declarativeViews property of a view.
In addition, you can deal with cache entries independently of individual, instantiated views. The global cache API is attached to the
Backbone.DeclarativeViews namespace (note that there is no dot inside
In the context of a view, call
var cachedTemplate = thisdeclarativeViewsgetCachedTemplate;// Do stuff with it, most likely with cachedTemplate.html,// or perhaps with cachedTemplate.compiled.
As you can see in the example, the cached template is available by the time
initialize() is run, so you can use it there.
The link between a view and a template is forged when the view is instantiated, and as far as the cache is concerned, it can never be changed. You can modify or overwrite the
template property as you wish, do whatever you want with it during
render(), even use multiple templates. But
getCachedTemplate() always returns the template you started out with – the one defined by the
template property, or a
template option, at the time the view was created.
If you need to access the cache independently of an individual view, call
getCachedTemplate() via the global API with a template selector.
var cachedTemplate = BackboneDeclarativeViewsgetCachedTemplate "#template" ;
Don't worry about availability. If the template is not yet in the cache, that call will put it in there.
To avoid duplicate cache entries, use the same selector for a
getCachedTemplate() query as in your views. Selectors which are equivalent but not identical, e.g.
"script#template", create two distinct cache entries even though they refer to the same template.
When you pull data from the cache with
getCachedTemplate(), you do not get a string with the template HTML back. Rather, your receive a hash with various properties of the cache entry:
html(string) the actual template content if the template has been specified by a selector.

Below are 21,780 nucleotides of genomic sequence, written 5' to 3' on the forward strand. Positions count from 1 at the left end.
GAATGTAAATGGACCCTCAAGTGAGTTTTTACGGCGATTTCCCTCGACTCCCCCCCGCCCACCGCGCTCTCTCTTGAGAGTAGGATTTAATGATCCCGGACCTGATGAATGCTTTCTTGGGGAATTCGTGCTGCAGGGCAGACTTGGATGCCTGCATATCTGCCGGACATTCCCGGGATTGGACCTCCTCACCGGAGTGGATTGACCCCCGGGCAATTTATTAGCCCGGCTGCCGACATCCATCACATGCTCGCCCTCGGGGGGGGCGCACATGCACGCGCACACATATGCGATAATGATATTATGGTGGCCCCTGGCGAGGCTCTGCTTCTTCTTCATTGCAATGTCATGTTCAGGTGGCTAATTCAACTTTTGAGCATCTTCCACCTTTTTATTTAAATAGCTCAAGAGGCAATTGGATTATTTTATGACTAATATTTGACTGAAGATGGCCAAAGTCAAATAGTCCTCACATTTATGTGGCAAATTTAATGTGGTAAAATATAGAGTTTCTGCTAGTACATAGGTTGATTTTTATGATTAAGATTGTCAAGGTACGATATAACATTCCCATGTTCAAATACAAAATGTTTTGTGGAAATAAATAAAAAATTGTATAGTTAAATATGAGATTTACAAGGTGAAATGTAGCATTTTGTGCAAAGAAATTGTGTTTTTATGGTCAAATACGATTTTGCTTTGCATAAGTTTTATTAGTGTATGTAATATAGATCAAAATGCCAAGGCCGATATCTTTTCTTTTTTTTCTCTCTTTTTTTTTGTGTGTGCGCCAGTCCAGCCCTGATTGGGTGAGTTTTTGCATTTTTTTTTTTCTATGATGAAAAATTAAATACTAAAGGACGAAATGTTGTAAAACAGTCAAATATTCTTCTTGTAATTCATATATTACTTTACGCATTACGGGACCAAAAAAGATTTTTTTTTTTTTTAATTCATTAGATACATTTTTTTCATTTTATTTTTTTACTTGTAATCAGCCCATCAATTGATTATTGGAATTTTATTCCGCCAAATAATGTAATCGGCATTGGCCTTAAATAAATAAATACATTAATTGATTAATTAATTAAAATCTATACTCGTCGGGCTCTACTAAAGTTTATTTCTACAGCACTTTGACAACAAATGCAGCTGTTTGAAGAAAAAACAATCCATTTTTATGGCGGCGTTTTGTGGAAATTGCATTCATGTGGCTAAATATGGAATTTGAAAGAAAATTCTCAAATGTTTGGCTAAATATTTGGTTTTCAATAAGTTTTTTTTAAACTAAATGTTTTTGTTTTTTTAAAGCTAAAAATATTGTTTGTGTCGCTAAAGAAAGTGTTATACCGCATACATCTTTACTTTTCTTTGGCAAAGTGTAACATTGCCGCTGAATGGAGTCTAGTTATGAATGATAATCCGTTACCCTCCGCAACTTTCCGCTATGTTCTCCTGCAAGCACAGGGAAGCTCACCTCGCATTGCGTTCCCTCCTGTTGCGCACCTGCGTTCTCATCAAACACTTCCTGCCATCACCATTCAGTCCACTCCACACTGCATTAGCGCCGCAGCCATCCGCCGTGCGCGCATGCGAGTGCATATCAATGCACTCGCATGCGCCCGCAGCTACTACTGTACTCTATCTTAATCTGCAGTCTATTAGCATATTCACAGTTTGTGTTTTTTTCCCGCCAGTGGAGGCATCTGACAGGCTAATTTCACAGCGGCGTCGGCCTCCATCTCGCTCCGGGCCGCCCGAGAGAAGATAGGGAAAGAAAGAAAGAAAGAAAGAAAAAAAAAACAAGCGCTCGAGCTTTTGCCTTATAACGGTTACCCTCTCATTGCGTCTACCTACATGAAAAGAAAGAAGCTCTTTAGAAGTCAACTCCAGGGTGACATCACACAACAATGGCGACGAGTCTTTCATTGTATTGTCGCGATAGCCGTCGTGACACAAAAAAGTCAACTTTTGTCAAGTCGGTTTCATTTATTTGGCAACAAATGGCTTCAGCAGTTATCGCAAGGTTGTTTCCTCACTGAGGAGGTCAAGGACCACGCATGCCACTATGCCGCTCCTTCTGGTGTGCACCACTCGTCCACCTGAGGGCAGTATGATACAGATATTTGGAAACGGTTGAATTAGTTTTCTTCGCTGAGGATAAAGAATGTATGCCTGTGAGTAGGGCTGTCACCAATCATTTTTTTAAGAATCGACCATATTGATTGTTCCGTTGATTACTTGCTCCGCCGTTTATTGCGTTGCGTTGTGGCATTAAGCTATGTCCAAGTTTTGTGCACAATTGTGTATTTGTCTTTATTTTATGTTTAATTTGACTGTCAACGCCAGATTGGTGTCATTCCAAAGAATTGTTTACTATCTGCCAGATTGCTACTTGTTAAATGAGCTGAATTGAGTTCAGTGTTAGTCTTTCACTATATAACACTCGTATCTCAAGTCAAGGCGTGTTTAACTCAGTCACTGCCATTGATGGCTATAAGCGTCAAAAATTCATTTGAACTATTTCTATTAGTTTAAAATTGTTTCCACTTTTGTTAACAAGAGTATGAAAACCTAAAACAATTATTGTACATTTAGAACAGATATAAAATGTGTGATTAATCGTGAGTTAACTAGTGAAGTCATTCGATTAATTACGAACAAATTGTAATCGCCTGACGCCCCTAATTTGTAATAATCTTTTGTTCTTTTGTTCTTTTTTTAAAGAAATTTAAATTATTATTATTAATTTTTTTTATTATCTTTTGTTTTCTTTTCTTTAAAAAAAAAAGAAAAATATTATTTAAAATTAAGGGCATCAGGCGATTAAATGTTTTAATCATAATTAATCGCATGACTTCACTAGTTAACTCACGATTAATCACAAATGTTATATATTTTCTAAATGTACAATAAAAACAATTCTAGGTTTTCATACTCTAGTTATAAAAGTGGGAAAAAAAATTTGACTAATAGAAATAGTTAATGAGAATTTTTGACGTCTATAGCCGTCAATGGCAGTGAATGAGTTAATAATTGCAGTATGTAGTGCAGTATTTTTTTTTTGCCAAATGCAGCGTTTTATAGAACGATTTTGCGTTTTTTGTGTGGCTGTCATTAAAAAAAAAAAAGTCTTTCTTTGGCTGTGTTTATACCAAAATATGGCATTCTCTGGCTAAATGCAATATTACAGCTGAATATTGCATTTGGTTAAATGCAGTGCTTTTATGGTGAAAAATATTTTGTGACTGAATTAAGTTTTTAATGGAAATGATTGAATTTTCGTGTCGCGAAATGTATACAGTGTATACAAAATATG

If you don't define your template with a selector, and rather pass in a raw HTML template string, the
htmlproperty contains the inner HTML of that string. In case you need the string back verbatim, call
outerHtml()instead. Please keep in mind that some HTML strings are uncacheable (see below).
outerHtml(function) a function returning the full (outer) HTML of the template
compiled(function, or undefined) the compiled template (ie, a function returning the final HTML, with the template vars filled in) if a template compiler has been set in
Backbone.DeclarativeViews.custom.compiler. Or undefined, otherwise.
tagName(string or undefined) the tag to be used for the
el, if defined by a data attribute of the template
className(string or undefined) the class name of the
el, if defined by a data attribute
attributes(hash or undefined) hash of
elattributes and their values, if defined by a data attribute
(Oh, and have you spotted the textbook case of bad API design? One way to get back the template HTML is by reading the
html property, while its twin
outerHtml is a function you have to call. Yes, that seems silly, and yes, it can trip you up.
But then again, some templates are rather big, and most people don't need the outer HTML. Given today's memory constraints on mobile devices, it seemed better to reconstruct the outer HTML on demand, with a function call, rather than double the memory consumption of the cache by storing near-identical strings for every template.)
There won't be a cache miss for any template which exists in the DOM. When you call
getCachedTemplate() on either a view or the global
Backbone.DeclarativeViews object, you get the template back. If it is not yet in the cache, it will be put there in the process.
You do get a cache miss in the following cases.